But it will take time, and a great deal more effort, to undo the damage done over centuries of exploiting these animals and disregarding their welfare. World Oceans Day today—a day to reflect on the critical role oceans play in our lives—offers us an opportunity to look back on the progress made and renew our commitment to pushing even harder in coming months and years to save the wonderful animals who inhabit our oceans.
Here are some of the priority marine animal issues we are now working on, even as we continue to fight on many more fronts globally to help marine animals:
- Right whales: There are fewer than 400 North Atlantic right whales left in the oceans. Whaling and modern threats like ship strikes and entanglement in fishing gear have decimated their numbers, causing many of these animals to die slow, painful deaths. The number of right whales dying each year far exceeds the number of new calves born, meaning this species could go extinct within our lifetimes. We are working on two fronts to help conserve right whales:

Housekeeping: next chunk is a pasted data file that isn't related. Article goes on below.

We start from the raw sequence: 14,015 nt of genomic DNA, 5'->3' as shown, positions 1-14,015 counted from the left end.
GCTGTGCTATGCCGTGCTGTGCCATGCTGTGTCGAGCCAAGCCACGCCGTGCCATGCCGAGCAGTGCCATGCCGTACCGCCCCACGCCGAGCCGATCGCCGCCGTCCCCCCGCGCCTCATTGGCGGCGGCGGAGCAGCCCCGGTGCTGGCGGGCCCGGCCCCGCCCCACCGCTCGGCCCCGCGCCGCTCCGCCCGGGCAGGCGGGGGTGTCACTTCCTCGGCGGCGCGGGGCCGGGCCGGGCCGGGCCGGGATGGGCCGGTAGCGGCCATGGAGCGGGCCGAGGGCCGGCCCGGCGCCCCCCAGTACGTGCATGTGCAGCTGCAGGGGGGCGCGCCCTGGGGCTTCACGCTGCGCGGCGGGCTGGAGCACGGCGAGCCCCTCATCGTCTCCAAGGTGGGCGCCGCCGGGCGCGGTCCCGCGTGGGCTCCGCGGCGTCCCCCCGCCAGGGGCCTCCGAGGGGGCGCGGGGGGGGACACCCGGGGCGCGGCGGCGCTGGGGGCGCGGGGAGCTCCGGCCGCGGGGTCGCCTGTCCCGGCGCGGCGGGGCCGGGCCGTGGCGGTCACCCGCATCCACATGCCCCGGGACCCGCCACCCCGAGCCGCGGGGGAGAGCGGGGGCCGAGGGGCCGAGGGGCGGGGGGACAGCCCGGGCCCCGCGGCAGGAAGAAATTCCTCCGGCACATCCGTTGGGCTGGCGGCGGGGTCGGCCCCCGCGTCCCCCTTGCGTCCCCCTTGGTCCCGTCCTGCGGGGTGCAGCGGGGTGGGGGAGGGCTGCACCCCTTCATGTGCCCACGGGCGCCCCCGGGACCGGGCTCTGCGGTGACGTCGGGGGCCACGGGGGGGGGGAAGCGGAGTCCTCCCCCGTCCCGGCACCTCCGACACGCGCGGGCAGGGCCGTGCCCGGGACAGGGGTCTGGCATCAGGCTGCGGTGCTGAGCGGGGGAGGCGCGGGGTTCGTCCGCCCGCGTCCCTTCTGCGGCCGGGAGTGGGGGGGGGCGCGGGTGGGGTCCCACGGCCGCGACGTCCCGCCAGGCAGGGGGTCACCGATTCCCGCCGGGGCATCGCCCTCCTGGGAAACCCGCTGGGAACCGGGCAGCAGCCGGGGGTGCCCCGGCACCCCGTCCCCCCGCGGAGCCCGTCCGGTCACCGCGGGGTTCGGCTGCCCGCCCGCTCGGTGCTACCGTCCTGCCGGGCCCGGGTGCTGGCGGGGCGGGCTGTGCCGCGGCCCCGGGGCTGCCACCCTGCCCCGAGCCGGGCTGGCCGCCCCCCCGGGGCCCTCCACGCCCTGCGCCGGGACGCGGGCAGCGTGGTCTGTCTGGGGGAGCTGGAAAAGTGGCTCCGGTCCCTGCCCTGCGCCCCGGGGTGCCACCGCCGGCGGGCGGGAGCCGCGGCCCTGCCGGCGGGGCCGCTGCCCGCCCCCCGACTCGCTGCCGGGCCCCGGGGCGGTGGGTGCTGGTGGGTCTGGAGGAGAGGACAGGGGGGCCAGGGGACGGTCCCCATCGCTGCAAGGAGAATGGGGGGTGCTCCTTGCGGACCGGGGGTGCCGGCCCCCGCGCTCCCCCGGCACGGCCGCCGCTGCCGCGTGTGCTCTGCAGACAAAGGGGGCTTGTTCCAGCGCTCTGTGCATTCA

- The SAVE Right Whales Act, S. 2453 /H.R. 1568: This bill In Congress, introduced by Sen. Cory Booker, D-N.J. and Representatives Seth Moulton, D-Mass., and John Rutherford, R-Fla, would provide financial assistance to aid the conservation of these whales. The bill passed committees in both chambers last year, and Humane Society Legislative Fund is championing its passage.
- The National Marine Fisheries Service is considering a proposed rule that would restrict where, when and how fishermen can set their gear, potentially sparing the suffering—and the lives—of many right whales. We continue to urge the NMFS to move forward with this rule.
- Sharks: Every year, tens of millions of sharks worldwide are killed for their fins, most often to be used for shark fin soup. Today, a quarter of all shark and related species are threatened with extinction. And although the act of finning—which involves hacking the fins off of live sharks and then throwing them back into the water to die of shock, blood loss or predation—is prohibited in U.S. waters, the domestic trade in shark fins continues to fuel the practice of finning in other countries that have no bans or limited restrictions.